Wednesday, April 17, 2013

What "Galaxy"? Fantasy vs. Science-Fantasy

[If you are not very familiar with the Galaxy Warriors, then it might be best to start with What are the Galaxy Warriors? before coming back here to discuss their "genre affiliation".]

The most apparent influence for Sungold's Galaxy Warriors is the Masters of the Universe (MOTU) toy-line produced by Mattel. MOTU was the influence for the name "Galaxy Warriors", which is a rephrasing of the MOTU name, and it was also the economic inspiration that made Sungold actually produce an action figure line. Sungold wanted to "cash-in" on MOTU's huge profits by making similar muscular figures with the same scale and look of He-man and other MOTU figures. Sungold hoped that by copying the appearance of MOTU figures, consumers would purchase and use Galaxy Warriors alongside their "real" MOTU figures. However, despite their obvious similarities, Galaxy Warriors differentiates itself from its MOTU "roots" through its design influences and through the fact that Galaxy Warriors creates a fantasy atmosphere that, in its simplicity, is more barbaric and violent than the vastly detailed world of the Masters of the Universe.
      MOTU characters inhabit a world that is a wonderful mix of sword-wielding fantasy and science-fiction elements like lasers, hovercraft, and cyborgs. The MOTU world can be accurately described as a world of science-fantasy, and it should be considered one of the premiere examples of this genre found in all of popular culture. In comparison, the world presented to us by the Galaxy Warriors (GW) toys lacks the technology and science found in the MOTU world, which actually removes GW from the realms of science-fiction and science-fantasy, and places it squarely in the realm of sword and sorcery or "sword-and-sandals."            
For details on this book, see Amazon.

       The sword and sorcery genre was started by Robert E. Howard with his gripping stories of Conan and Kull. Similar to Conan, the Galaxy Warriors are presented as physically foreboding barbarians that fight with axes, swords, and no body armor except for a shield. Conan is also the inspiration for MOTU's great hero, He-Man.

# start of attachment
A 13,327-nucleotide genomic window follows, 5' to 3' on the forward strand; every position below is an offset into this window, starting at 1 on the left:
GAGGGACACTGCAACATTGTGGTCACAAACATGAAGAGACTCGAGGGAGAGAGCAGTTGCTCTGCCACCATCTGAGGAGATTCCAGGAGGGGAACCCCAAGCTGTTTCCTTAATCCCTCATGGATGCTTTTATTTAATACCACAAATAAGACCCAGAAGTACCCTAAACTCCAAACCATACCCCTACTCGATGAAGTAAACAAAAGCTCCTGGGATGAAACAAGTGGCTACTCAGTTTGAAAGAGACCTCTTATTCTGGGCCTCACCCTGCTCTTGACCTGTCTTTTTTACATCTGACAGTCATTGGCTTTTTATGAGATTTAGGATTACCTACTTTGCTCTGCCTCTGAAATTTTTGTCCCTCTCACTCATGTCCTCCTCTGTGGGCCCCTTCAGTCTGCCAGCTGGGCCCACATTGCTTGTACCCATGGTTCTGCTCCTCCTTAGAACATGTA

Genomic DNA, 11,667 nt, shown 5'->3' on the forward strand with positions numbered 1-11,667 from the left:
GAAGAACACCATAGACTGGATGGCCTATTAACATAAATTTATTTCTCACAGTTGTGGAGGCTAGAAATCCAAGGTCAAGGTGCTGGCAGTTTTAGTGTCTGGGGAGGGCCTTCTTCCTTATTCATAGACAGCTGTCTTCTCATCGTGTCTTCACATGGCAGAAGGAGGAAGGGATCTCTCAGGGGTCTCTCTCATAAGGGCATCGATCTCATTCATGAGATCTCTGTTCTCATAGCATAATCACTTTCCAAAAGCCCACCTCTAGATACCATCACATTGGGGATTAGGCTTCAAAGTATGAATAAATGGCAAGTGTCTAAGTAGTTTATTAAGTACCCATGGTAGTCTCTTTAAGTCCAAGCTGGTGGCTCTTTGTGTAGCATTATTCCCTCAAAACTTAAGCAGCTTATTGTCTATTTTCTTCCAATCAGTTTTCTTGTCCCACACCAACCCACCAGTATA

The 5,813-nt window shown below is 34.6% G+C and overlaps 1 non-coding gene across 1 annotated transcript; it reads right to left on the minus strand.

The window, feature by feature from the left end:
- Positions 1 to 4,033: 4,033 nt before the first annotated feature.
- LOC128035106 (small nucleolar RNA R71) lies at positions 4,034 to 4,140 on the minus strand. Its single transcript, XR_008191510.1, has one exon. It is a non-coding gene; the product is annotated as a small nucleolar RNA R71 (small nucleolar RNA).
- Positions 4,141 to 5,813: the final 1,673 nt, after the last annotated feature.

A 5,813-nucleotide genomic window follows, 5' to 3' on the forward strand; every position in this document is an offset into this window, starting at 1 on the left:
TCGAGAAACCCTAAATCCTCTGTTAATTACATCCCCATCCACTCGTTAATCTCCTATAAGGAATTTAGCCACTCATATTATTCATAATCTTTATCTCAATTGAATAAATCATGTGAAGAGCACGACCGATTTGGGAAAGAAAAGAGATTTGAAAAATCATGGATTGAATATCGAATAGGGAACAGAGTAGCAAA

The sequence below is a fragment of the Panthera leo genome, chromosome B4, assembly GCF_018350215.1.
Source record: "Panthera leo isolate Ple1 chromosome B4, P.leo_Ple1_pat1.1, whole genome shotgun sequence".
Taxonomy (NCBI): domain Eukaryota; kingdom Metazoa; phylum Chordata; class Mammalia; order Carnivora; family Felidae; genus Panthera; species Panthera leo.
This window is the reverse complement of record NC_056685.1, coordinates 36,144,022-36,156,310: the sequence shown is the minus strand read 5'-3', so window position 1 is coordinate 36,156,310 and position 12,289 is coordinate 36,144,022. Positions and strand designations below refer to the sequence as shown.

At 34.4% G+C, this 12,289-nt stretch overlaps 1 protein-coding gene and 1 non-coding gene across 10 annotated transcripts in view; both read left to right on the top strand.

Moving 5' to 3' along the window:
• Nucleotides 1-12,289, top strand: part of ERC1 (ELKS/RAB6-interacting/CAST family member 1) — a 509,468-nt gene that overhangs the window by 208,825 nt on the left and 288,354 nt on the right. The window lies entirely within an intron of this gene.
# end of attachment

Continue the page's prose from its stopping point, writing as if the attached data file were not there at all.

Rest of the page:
In essence, the Galaxy Warriors' name was meant to mimic Masters of the Universe, but the actual design of the figures themselves effectively renders the "Galaxy" portion of the name null-and-void. Thus, the only science-fiction element in the Galaxy Warriors line is the name Galaxy Warriors.
       Maybe the lack of science fiction elements in the GW line was due to budget restrictions, but I believe there is a good chance that Sungold made a conscious decision to not include sci-fi elements. After all, Sungold drew a lot of design inspiration from the fantasy paintings of Frank Frazetta, and none of the paintings we can directly trace back to the GW line include any sci-fi elements. For details about the Frazetta influence please see, The Frazetta Connection
      The budget restriction theory only goes so far when we consider that Sungold sculpted twelve unique and detailed heads and four large beasts for the line. It would have been simple for them to make one head a cyborg or robot. Also, it would have been easy to make one of the accessories a gun, or one of the beasts into a small flying machine or vehicle.
      Producing muscular action figures was definitely a by-product of the success Mattel was having with MOTU. And even though they were creating cheap "knock-off" toys that mimicked the scale and musculature of He-Man, Sungold still managed to place their figures into a primitive sword & sorcery world that is very different than the science-fantasy world of He-Man and MOTU.

Were other "knock-off" lines fantasy or science-fantasy?

1. Galaxy Fighters (Sewco):
The Galaxy Fighters, which drew their inspiration mostly from Galaxy Warriors actually steps into the science-fantasy realm because their line included a vehicle with guns called the Demon Fighter (below).

The Demon Fighter is the only element in the Galaxy Fighters line that can be considered science-fantasy. To read about the strange connections between the Galaxy Warriors and the Galaxy Fighters, go HERE

2. Defenders of the Planets (Sparkle):

The Defenders of the Planets (DoP) was a MOTU knock-off line that mimicked MOTU more closely than Galaxy Warriors did. Produced in 1985, DoP had only 6 figures, most of which were derived from He-Man character types. 

The DoP line has some cool beasts and Canis Major and Weaponsmaster are pretty cool looking figures. This line is mostly fantasy based, but the figure Strongarm, who is a knock-off of MOTU's Trap Jaw, is an obvious cyborg. The inclusion of that one cyborg makes this small line a science-fantasy line. The DoP are rare and hard to find, especially the beasts.

Left to Right: Canis Major, Orion, Strongarm the cyborg, and Weaponsmaster.
3. Fantasy World (Soma):

Produced in 1983, Fantasy World included eight figures and one beast, and all fit purely in the fantasy genre. This line included no guns or machines or cyborgs, and the figures themselves were not the standard hunched muscleman body type used for MOTU, Galaxy Warriors, and the Defenders of the Planets.

Art work from the back of a Fantasy World blister card.

No comments:

Post a Comment